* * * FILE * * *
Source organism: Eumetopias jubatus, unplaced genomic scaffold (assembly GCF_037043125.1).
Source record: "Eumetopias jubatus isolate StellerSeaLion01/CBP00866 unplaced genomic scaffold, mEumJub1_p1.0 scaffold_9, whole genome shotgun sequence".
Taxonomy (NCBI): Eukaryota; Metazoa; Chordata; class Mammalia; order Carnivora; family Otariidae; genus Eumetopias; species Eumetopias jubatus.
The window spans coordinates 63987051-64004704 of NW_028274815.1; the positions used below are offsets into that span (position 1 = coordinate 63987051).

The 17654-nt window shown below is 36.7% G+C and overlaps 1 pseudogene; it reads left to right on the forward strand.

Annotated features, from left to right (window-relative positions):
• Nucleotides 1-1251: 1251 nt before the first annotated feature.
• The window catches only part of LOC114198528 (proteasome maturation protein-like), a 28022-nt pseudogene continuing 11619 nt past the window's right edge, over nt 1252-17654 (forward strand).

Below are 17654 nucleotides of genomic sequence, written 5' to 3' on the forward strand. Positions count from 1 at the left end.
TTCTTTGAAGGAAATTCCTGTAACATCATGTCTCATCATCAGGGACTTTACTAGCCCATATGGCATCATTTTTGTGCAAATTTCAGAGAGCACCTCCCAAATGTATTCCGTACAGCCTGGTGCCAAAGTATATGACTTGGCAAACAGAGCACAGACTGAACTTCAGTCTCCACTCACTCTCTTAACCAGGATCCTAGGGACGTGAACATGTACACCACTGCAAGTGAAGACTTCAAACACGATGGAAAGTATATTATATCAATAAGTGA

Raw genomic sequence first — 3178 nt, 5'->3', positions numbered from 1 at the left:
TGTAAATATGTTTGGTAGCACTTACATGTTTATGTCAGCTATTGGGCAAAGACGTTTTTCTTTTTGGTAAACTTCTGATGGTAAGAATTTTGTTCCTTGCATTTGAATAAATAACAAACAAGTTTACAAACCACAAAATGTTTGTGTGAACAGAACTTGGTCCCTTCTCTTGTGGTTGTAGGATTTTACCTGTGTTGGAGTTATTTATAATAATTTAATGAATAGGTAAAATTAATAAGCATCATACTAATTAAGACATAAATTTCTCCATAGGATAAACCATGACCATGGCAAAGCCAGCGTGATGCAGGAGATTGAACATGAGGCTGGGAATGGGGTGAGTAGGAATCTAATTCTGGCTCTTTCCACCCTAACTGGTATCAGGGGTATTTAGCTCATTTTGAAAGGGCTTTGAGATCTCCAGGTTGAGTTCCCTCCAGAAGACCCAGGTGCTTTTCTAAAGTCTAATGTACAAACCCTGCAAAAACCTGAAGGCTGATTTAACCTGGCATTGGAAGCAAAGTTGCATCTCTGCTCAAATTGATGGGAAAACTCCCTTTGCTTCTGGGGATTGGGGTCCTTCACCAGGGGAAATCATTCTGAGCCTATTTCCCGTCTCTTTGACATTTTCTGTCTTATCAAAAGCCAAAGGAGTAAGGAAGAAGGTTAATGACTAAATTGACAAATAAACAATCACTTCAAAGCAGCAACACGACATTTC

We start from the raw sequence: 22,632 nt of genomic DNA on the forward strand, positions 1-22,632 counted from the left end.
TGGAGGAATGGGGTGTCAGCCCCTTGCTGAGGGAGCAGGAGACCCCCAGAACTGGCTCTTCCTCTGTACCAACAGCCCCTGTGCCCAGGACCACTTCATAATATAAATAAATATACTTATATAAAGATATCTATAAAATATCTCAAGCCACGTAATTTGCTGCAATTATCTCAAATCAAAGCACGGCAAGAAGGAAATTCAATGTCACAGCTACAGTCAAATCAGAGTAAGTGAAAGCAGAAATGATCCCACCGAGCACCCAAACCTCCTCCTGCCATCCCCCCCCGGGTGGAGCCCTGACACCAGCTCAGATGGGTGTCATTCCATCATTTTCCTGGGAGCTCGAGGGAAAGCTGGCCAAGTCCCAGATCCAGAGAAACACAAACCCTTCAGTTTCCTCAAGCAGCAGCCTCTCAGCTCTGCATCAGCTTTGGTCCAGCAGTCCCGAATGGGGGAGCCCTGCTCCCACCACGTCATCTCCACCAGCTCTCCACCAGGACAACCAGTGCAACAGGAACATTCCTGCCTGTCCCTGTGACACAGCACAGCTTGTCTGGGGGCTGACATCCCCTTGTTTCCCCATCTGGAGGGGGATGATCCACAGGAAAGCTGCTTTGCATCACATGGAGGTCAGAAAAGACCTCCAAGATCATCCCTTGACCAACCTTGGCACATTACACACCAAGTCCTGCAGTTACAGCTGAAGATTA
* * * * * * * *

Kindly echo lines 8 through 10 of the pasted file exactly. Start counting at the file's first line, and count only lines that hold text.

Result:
• The window catches only part of LOC114198528 (proteasome maturation protein-like), a 28022-nt pseudogene continuing 11619 nt past the window's right edge, over nt 1252-17654 (forward strand).

Below are 17654 nucleotides of genomic sequence, written 5' to 3' on the forward strand. Positions count from 1 at the left end.
TTCTTTGAAGGAAATTCCTGTAACATCATGTCTCATCATCAGGGACTTTACTAGCCCATATGGCATCATTTTTGTGCAAATTTCAGAGAGCACCTCCCAAATGTATTCCGTACAGCCTGGTGCCAAAGTATATGACTTGGCAAACAGAGCACAGACTGAACTTCAGTCTCCACTCACTCTCTTAACCAGGATCCTAGGGACGTGAACATGTACACCACTGCAAGTGAAGACTTCAAACACGATGGAAAGTATATTATATCAATAAGTGA